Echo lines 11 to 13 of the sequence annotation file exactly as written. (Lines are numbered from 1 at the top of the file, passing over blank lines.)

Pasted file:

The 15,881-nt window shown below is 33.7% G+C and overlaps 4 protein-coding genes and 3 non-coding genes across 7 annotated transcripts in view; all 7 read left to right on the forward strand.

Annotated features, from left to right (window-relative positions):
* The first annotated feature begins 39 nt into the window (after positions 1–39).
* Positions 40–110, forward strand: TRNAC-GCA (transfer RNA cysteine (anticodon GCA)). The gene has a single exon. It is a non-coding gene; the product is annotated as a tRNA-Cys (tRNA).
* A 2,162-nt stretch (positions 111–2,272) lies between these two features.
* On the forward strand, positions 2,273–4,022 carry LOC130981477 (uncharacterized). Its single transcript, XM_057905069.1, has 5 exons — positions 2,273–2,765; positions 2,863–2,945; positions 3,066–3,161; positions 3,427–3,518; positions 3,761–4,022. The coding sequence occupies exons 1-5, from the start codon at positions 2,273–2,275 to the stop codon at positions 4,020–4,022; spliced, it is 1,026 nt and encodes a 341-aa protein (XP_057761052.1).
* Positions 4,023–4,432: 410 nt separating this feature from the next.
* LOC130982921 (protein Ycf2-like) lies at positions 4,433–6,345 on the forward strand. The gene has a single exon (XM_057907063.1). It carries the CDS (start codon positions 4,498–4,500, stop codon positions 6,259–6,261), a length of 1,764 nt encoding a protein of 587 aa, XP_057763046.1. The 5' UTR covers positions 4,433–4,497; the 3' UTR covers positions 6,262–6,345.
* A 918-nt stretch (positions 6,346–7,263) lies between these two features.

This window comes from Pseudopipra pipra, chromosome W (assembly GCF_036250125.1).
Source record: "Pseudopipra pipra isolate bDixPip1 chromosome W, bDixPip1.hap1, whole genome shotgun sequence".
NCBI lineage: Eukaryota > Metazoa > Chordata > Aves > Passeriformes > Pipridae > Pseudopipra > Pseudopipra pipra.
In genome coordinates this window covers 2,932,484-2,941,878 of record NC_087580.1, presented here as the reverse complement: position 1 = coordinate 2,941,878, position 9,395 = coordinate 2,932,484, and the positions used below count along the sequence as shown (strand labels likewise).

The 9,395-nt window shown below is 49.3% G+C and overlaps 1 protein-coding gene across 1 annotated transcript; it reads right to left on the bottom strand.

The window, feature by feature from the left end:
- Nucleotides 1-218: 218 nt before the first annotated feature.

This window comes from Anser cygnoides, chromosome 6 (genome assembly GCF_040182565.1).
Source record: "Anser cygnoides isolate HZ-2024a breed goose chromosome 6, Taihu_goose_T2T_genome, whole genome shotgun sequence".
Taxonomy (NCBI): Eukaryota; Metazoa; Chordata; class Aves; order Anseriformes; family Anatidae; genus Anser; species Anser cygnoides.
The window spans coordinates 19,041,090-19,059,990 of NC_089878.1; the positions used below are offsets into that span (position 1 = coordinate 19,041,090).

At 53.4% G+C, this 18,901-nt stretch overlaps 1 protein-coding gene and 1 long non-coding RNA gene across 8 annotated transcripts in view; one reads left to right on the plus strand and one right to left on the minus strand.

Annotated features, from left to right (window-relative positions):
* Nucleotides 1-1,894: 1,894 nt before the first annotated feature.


Source record: "Pseudopipra pipra isolate bDixPip1 chromosome W, bDixPip1.hap1, whole genome shotgun sequence".
NCBI lineage: Eukaryota > Metazoa > Chordata > Aves > Passeriformes > Pipridae > Pseudopipra > Pseudopipra pipra.
In genome coordinates this window covers 2,932,484-2,941,878 of record NC_087580.1, presented here as the reverse complement: position 1 = coordinate 2,941,878, position 9,395 = coordinate 2,932,484, and the positions used below count along the sequence as shown (strand labels likewise).